At the top of Foxing‘s a Bandcamp page is the cryptic and, at the same time, obvious statement, ‘Foxing is a band, Someday Foxing won’t be a band’.

The band are often grouped into the recent ’emo-revival’ that features confessional lyrics, sweeping, reverb laced guitars and soft, loud vocals, but to simply group Foxing into this category does the band a disservice. Their self-awareness and range of sound gives a complexity to songs that makes you revisit them over and over.

Much like the candid approach to their lyrics and performance, guitarist and vocalist, Eric Hudson’s, responses are incredibly honest. He talks about the toll touring has taken on them as a band and how they feel when they look back on their music once it’s been released.

Your UK/European Tour kicks off in March, is there anywhere that you’ve played before and are excited to return too? Or anywhere new you’re looking forward to playing?

Looking forward to Italy because I’ve never been there. It’s a country I’ve always wanted to visit.

Your last full length album was 2015’s The Dealer and at the end of 2016 you released the EP TWO. Are you currently working on any new material?

We are working on our third record right now.

Typically, what’s the process when you guys go into the writing phase of an album?

Usually Conor and I write a lot full songs together and then bring them to the full band to polish. Rick sometimes throws some of his songs in and Jon elaborates on the rhythmic ideas we bring to him. For this record Conor, Rick and I have been tackling the lyrics and so far it has worked out really well.

A few years ago you re-released you first album, The Albatross, and your recently released TWO EP, has new recordings of Redwoods and Indica. Do you enjoy revisiting your tracks from a studio and writing perspective or do you find it difficult, as a group, to say that an album or a song is ‘finished’ even after it’s released?

I enjoyed revisiting these tracks because they were an opportunity to change aspects of the song that I wasn’t happy with. Redwoods in particular was a song that changed for the worse from the demoing process to the final product. That’s why I specifically chose that song to redo. Our songs are always changing somewhat, even older songs. I think we just eventually find better or more interesting ways to play the same songs so that they stay fresh.

I read that the name of the band comes from the chemical process where paper begins to age over time and turn yellow; how much you do consider how your music will age? Similarly, do you want your listeners to consider this?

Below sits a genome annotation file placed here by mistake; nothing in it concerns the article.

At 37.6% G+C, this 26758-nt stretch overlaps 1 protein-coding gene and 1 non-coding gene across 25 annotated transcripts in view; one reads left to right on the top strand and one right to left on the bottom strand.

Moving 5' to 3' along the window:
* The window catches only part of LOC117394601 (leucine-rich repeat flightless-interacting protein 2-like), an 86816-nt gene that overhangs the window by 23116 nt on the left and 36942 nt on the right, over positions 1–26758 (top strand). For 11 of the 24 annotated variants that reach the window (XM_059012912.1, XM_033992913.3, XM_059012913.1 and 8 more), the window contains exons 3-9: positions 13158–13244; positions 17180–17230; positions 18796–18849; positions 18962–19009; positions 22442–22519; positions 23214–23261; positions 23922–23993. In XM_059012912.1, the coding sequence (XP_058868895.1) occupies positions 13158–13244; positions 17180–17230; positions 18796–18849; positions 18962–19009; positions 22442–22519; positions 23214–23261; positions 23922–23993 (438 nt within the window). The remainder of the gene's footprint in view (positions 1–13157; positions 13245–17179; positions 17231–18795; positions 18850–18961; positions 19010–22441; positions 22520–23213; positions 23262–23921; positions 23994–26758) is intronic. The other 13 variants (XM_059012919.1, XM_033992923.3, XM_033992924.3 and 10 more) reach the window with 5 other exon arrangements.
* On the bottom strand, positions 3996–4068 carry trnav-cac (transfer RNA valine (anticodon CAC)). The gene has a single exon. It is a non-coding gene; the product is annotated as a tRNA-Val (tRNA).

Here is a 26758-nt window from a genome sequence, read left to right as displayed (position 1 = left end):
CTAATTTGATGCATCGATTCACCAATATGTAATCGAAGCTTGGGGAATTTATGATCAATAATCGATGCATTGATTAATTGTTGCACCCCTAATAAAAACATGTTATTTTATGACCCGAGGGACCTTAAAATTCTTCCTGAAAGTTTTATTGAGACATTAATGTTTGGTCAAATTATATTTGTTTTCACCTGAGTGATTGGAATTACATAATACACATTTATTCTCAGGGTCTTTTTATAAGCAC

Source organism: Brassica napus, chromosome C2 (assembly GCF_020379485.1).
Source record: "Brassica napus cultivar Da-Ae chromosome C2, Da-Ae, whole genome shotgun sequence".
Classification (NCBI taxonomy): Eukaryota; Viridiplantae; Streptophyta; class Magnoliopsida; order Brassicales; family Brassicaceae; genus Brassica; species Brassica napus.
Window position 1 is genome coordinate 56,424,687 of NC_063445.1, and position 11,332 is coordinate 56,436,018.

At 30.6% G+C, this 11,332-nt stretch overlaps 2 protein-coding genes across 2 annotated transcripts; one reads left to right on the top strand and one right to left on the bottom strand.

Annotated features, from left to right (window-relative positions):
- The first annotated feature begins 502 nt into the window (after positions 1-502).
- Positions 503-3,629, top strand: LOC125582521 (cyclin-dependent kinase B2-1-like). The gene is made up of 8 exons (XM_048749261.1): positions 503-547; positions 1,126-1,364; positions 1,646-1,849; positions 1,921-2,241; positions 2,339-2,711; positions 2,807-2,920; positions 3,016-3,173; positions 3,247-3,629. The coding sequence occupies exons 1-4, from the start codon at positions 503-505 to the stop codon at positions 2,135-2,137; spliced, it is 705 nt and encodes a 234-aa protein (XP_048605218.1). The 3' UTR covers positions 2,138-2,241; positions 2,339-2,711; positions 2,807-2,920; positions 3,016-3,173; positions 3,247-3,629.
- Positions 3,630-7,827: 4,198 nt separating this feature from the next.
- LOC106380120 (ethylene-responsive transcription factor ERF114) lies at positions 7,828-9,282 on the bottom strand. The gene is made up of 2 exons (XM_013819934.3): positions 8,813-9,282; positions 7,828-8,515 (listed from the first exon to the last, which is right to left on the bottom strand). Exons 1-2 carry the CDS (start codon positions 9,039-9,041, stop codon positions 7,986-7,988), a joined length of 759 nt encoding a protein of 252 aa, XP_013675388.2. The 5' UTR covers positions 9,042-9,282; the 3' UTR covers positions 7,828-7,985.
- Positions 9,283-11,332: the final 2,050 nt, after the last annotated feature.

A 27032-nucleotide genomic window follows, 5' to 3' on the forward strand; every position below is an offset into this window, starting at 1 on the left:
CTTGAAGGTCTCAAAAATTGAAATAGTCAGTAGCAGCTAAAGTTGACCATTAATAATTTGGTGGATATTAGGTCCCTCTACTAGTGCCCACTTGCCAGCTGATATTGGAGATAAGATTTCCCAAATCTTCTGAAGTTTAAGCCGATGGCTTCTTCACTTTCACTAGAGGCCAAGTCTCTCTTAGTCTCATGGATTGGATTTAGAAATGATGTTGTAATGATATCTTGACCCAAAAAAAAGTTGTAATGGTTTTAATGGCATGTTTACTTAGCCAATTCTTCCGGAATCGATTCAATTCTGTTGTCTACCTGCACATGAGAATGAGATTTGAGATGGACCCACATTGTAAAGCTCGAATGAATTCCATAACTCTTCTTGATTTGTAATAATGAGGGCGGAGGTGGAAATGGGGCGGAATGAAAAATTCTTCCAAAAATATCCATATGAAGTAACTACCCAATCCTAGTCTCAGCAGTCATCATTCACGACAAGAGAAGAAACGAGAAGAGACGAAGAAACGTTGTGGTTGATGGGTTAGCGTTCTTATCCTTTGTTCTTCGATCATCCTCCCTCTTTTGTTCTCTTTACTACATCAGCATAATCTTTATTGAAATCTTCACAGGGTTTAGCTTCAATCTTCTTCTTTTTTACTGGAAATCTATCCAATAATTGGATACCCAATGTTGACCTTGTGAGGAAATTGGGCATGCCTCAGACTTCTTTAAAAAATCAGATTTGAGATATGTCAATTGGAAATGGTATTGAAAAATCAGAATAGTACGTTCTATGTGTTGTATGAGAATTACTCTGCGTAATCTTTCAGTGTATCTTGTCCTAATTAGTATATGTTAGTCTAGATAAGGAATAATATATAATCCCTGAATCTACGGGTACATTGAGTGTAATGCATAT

We don’t consider it at all. And already, there are things in our music from prior releases that I don’t think have aged well even to now. I don’t know that its possible to avoid that unless you’re creating music that is timeless, which few bands are able to achieve. Our band will end someday, maybe after the next record, maybe the one after that or maybe before our next record; but for now our band exists and our listeners have that while it lasts.

When you were touring with Balance and Composure last year, you were involved in a serious van accident. Has this effected the band, either personally or musically?

I think it affected us in that it made all of us question whether what we are doing is worth it. I remember when that happened, the band wasn’t in a good place, we weren’t getting along at all on that tour and then we had the accident and it just felt like it wasn’t worth doing anymore. Once your safety is threatened, on top of not enjoying what you’re supposed to love, your morale goes down the drain. I still don’t think we know if it’s worth it or not, we only will know that once it’s over I suppose.

With your musical and lyrical style, do you ever feel like you’ve infused too much of your life into your work or that it would be difficult to perform them on a nightly basis?

Honestly, we don’t think about that too much. The subject matter of the songs is deeply personal in some cases, which during the writing is an emotional experience, but once you’ve seen the first reviews of your record (positive or negative) it immediately feels like its not yours anymore. The difficult part, I think, is the grind of touring and the minefield that is maintaining a band relationship and somehow having a career in an industry that is conniving.

Have you ever taken something out of a song because how people might perceive it?

Yes. It was mostly a product of getting in our own heads I think.

Lastly, what’s your favorite part of touring apart from playing?

Besides playing, most things about tour aren’t fun. I would say going to Europe is a little different because I enjoy being in foreign countries and meeting people in those countries. Touring the U.S has become very taxing.

Foxing play The Exchange on Sunday 19th March. Check out ‘Indica’ below.